Motion Picture Classic Vol.3 1916
What I Demand of Movie Stars
By David W. Griffith
I BELIEVE that the makers of pictures I have, in many ways, already surpassed the art of the speaking-stage! And perfection in Motion Picture drama has by no means been reached, far from it, altho we are advancing with great rapidity. Now, to equal the art of the speaking-stage, a great deal is needed of the people who make these picture-plays, the movie actors and actresses as they are best known. To exceed the art of the speaking-stage, still greater things are needed and demanded of the leaders in the production of a photoplay.
Granted that the person has a moving camera face-that is, a person who photographs well-the first thing needed is “soul.” “Soul” sounds rather queer in speaking of a movie actor, does it not? Yet, that is just what I mean. The people of the speaking-stage call it temperament, stage presence, technique, and many other things. But there is such a wide difference between the spoken drama and the Motion Picture drama that the big people in the cast of a movie must. In reality, have “soul.” By that I mean people of great personalities, true emotions, and· the ability to depict them before the camera. Stage emotions will not do; some of the greatest of actors appear stilted and “stalky” in front of. the camera. Every big star in the Movies, whether romantic. tragic or comic, really has a more interesting personality. When they step in front of the camera, they do not have the “over-the-foot-light'” feeling and manner that we see in the actors in the spoken drama. It wouldn’t register well at all. When a really good actor stands before the camera. he puts his soul into it-he isn’t wondering what the people “down front” are thinking of him. He or she knows there is no audience in front, but a grim, cold-blooded, truth-in-detail-telling camera lens which will register every quiver of the facial muscles, every gleam of the eye, every expression of the face, every gesture, just as it is given. The movie actor cannot add to his art a soft voice; rising or falling inflection; a deep, piteous sigh ; a quickly in-taken breath expressing surprise. There can be no gay, rippling laughter, nor solemn tones of warning; no sad, sweet, pleasant tones; no shrieks of fear-not a sound can help the movie actor. He must express every emotion with his face and hands and with general gestures and movement of the body.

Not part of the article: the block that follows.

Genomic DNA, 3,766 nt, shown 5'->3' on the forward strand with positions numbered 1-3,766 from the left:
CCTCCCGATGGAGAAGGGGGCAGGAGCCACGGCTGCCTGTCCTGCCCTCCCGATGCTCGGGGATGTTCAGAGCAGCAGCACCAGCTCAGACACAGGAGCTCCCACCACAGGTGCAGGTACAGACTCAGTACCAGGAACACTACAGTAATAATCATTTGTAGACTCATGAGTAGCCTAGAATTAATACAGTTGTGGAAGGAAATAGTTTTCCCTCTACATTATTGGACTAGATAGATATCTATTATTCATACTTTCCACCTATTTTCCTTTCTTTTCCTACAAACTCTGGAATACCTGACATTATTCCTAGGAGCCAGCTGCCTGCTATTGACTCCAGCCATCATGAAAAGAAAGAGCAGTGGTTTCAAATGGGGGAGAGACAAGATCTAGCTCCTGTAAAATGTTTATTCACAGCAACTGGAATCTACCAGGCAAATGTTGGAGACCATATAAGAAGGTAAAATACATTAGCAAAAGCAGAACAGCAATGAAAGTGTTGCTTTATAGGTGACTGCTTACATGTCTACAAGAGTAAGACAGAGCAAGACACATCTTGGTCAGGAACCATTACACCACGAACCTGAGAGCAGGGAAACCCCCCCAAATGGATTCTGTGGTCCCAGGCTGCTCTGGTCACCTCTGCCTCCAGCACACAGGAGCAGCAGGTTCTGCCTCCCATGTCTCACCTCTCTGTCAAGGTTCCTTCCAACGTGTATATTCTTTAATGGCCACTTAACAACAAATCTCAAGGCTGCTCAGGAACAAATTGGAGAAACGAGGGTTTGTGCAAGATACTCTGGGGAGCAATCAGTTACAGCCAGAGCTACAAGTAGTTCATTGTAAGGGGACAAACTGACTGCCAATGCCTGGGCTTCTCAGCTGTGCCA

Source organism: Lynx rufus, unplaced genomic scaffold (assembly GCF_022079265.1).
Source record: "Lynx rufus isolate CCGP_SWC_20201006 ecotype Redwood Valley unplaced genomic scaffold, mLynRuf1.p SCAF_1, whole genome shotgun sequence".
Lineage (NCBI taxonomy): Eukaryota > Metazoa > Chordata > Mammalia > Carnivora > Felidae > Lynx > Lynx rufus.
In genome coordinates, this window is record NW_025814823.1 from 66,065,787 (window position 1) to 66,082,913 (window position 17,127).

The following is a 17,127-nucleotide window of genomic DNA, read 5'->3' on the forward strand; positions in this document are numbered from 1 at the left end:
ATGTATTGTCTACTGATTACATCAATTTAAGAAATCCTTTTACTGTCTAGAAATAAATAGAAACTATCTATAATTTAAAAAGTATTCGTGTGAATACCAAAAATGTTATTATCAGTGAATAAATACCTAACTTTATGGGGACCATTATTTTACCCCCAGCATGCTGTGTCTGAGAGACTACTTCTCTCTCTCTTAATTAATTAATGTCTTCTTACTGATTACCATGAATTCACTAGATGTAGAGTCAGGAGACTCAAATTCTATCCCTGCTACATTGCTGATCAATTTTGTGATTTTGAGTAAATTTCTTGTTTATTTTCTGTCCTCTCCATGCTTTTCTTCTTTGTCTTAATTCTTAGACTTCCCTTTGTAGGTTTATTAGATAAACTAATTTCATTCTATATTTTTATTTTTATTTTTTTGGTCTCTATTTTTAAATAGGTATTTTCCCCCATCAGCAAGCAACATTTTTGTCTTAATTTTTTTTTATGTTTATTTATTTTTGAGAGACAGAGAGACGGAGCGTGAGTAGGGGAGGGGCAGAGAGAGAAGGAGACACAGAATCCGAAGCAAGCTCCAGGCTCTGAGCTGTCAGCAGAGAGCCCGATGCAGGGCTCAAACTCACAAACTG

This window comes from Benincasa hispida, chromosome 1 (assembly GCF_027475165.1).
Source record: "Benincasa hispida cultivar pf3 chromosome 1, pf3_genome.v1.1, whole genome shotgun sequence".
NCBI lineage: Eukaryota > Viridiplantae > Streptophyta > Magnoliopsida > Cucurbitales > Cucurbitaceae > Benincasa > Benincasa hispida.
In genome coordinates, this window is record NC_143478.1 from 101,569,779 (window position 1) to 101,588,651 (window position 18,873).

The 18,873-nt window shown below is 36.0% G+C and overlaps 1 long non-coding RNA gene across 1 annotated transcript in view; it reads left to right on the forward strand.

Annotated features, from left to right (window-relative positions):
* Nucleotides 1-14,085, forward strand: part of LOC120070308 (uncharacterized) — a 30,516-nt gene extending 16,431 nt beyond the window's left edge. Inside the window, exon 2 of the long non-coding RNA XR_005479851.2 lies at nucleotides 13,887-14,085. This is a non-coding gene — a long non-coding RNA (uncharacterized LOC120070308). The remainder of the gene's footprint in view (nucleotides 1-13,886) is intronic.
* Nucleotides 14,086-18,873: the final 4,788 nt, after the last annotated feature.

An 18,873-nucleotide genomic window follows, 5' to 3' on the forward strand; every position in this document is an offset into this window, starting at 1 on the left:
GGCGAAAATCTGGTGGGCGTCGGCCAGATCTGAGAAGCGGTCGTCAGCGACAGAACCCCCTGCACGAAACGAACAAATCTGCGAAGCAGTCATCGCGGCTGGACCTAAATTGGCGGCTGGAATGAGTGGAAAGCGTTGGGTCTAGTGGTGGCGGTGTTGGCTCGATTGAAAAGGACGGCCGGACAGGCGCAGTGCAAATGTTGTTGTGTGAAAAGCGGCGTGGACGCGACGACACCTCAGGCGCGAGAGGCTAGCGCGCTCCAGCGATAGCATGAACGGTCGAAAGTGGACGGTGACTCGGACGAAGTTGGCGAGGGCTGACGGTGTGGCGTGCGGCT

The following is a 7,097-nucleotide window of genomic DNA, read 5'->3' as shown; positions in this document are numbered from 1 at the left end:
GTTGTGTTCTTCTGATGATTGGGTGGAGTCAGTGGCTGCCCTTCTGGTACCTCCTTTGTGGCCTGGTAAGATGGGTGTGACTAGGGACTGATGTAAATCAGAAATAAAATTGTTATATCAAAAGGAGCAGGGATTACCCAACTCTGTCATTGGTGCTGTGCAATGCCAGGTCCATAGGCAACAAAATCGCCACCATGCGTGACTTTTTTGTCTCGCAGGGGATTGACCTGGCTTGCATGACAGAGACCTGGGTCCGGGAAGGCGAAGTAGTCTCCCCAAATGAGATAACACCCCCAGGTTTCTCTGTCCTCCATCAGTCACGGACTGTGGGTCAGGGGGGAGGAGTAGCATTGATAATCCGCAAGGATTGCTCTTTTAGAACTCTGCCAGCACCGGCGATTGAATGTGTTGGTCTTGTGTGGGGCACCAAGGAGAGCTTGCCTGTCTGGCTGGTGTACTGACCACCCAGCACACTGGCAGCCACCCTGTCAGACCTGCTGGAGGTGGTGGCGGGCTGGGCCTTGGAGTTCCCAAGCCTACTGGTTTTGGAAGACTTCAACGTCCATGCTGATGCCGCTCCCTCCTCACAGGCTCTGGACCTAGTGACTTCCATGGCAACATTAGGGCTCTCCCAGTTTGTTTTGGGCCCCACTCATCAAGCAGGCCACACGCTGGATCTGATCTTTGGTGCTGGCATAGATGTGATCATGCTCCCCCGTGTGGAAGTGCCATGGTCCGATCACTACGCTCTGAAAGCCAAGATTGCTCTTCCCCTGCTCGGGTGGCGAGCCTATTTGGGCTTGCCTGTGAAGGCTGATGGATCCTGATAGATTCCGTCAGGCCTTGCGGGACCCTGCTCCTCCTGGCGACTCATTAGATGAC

The actor with the soul enters into the work with all the ardor there is in him. He feels his part, he is living his part, and the result is a good picture. I can get quantities of beautiful, doll-faced girls, but, alas! they have no more soul than a doll; they can smile sadly or faintly, or giggle, and that exhausts their capabilities. For principals I must have people with souls, people who know and feel their parts, and who express every single feeling in the entire gamut of emotions with their muscles! They do not practice and practice to do that. It comes natural!y to them. They practice over and over many stunts, many jumps. dives, and other things, so as to time themselves accurately or so as to learn to do it just right; but when it comes to emotional scenes, whether it is love. hate, joy, sorrow, surprise, chagrin, exultation, or any of the scores of shades of the larger emotions, the best of the actors and actresses just go ahead and do it as tho it were a part of their really and truly experience in life. This is but one thing I demand of movie stars. The first thing I demand, of course, is that they have a movie camera face, and I not only demand that of stars, but of the humblest filler-in. If the person is to appear at all in the picture, that person must be one to photograph well.
A studio picture is quite different from a Moving Picture portrait. A studio picture has every light and shade diffused and thrown here and there so as to accentuate beauty and to hide defects. The negative is then retouched, until the matron of forty comes out on the print like a woman of twenty-five. We cannot diffuse the light for an interior in the movies, because the people are, naturally, moving. Retouching is out of the question, because one could not retouch a mile or two of film with thousands upon thousands of pictures. Consequently, a director must demand people who take good pictures. Taking a “good” picture does not mean taking a beautiful picture. An old, withered-up woman may take a splendid picture for certain characters. John Bunny did not take a “beautiful” picture, as every one knows, but he certainly took a good picture. People with very light hair and light blue eyes are seldom successful before the movie camera, because the eyes look white and wild or startled. Good hair, good eyes, good teeth-these are essential for good movie actor, except with character parts. It takes careful search and study to pick out the right people. A graceful carriage is also necessary and the ability to forget the presence of the camera. This prevents restraint, awkwardness and clumsiness, and all these things must be demanded, especially of movie stars. Somehow, most of the stars who come to us from the regular stage lack sincerity, at least in their earlier efforts before the camera. Mrs. Fiske, in “‘Tess,” was a notable exception. I know she drew from me the tribute of tears. The Comedie Francaise actors, notably Coquelin and Le Bargy, who appeared in some of the French pictures, were wonderful in the breadth and strength of their exquisite character portrayals. On the other hand, some of the most widely advertised and most-admired spectacular pictures from abroad suffered from the defect of mediocre acting. Of what use are magnificent scenes with only puppet-like actors? Here in America we are training a school of silent actors who bid fair to surpass the finest efforts of the Old World schools.